Following his recent presentation at PEIC’s corporate history seminar, Andrew Van Horn Ruoss, currently undertaking a PhD at Duke University, wrote the following summary of his research.
Competitive Collaboration: Forging Global Corporate Political Economy, 1650-1700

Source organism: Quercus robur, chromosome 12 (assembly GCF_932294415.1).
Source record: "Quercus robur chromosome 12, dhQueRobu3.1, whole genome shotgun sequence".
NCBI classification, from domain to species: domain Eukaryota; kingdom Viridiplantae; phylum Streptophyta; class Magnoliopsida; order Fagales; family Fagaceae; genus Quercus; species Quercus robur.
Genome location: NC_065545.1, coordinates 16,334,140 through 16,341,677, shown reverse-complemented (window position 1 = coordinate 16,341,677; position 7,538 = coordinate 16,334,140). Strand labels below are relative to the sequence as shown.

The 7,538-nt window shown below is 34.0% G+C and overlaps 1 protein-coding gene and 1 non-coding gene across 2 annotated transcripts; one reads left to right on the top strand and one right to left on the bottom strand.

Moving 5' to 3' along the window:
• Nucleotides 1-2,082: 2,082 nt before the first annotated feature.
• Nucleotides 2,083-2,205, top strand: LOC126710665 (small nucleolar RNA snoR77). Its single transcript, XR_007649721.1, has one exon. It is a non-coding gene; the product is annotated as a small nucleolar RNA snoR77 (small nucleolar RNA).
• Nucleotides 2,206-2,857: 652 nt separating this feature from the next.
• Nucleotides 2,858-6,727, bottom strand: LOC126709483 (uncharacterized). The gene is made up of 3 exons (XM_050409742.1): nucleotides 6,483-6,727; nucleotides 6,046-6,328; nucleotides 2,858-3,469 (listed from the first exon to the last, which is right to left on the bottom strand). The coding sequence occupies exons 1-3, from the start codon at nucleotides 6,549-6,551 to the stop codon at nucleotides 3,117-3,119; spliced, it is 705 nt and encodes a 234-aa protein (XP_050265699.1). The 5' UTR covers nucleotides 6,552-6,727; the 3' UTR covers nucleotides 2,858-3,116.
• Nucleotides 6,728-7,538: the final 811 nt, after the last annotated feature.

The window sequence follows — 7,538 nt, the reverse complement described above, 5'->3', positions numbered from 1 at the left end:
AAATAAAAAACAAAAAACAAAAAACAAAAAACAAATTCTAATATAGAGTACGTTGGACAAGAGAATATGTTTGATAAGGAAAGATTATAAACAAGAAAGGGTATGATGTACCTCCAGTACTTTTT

My dissertation explores how, between 1650 and 1700, the rival Dutch (VOC) and English (EIC) East India Companies forged a shared corporate political economy that transcended national political and economic frameworks. In response to external challenges and opportunities, company agents developed common commercial, capital, and communication networks that integrated institutions and ideologies from across Europe and Asia. My analysis of company, state, and personal records reveals how this inter-corporate organization facilitated the evolution of the language and concepts of economic competition, political conflict and international law. This project adds a new dimension to the history of empire, political institutions, and the patterns of global economic organization and governance.